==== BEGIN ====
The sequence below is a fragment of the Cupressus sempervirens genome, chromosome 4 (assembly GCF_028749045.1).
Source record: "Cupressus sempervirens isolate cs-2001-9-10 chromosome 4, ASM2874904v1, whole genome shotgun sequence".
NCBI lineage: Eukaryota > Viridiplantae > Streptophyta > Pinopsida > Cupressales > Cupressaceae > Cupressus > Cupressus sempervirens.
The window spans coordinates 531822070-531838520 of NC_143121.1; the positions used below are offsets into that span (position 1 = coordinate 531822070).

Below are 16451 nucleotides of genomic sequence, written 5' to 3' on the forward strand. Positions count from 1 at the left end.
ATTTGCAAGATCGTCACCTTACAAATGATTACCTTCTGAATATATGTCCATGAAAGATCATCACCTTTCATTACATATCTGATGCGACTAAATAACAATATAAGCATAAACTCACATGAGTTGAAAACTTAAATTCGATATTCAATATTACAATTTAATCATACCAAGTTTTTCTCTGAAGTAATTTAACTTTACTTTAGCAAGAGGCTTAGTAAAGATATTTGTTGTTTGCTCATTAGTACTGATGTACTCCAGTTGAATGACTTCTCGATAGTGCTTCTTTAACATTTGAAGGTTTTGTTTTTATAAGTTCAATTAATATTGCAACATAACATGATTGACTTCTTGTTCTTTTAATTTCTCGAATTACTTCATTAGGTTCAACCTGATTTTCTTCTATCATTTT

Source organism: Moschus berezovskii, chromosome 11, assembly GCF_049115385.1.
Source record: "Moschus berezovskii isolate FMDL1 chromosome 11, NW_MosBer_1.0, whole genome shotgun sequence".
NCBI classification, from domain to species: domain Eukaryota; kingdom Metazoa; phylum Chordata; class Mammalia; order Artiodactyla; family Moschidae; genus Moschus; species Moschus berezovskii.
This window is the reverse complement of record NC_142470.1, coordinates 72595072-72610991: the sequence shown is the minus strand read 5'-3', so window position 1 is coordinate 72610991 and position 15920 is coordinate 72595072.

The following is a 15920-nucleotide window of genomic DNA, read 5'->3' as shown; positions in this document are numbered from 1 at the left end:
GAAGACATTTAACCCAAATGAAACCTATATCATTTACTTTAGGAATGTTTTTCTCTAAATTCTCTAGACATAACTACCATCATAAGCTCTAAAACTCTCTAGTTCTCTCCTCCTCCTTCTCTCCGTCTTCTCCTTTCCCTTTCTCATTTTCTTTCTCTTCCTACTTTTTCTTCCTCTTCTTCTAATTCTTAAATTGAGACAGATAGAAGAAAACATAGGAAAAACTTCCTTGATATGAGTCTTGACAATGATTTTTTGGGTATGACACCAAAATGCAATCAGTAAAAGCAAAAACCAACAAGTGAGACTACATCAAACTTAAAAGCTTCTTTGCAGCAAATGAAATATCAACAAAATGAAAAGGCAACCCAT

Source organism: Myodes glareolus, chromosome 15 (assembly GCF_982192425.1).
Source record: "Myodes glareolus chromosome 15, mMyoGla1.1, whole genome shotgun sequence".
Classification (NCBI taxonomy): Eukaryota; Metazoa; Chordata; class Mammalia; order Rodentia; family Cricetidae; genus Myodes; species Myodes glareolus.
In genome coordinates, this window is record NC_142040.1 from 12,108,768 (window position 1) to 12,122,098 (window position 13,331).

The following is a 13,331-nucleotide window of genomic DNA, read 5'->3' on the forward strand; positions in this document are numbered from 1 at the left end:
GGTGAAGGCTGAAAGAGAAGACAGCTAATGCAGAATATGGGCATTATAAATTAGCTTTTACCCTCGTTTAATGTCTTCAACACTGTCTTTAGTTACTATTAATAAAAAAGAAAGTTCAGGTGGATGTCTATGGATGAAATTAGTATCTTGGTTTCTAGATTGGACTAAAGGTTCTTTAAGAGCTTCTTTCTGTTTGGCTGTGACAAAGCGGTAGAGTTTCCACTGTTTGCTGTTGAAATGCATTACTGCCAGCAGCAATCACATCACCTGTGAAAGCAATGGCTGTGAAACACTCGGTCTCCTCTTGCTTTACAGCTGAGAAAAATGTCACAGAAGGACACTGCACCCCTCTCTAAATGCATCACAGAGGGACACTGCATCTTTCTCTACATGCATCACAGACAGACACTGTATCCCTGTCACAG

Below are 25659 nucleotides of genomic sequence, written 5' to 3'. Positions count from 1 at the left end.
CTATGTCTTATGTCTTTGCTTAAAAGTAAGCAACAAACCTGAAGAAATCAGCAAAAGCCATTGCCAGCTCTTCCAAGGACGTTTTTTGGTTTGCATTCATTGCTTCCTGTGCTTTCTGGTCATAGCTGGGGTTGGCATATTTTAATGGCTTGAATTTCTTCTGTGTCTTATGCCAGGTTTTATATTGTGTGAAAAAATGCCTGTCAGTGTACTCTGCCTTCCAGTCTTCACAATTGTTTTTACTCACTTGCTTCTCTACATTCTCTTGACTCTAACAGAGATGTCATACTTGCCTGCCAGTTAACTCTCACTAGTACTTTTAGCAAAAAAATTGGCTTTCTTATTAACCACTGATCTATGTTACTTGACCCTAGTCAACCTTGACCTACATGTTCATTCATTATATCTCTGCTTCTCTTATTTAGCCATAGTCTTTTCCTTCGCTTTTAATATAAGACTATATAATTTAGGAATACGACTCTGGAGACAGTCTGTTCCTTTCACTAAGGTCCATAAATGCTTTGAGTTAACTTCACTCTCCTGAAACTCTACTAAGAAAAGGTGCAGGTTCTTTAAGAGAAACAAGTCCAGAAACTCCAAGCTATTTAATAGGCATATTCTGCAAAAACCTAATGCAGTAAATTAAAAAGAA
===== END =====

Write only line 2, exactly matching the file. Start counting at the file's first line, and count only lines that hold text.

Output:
Source record: "Cupressus sempervirens isolate cs-2001-9-10 chromosome 4, ASM2874904v1, whole genome shotgun sequence".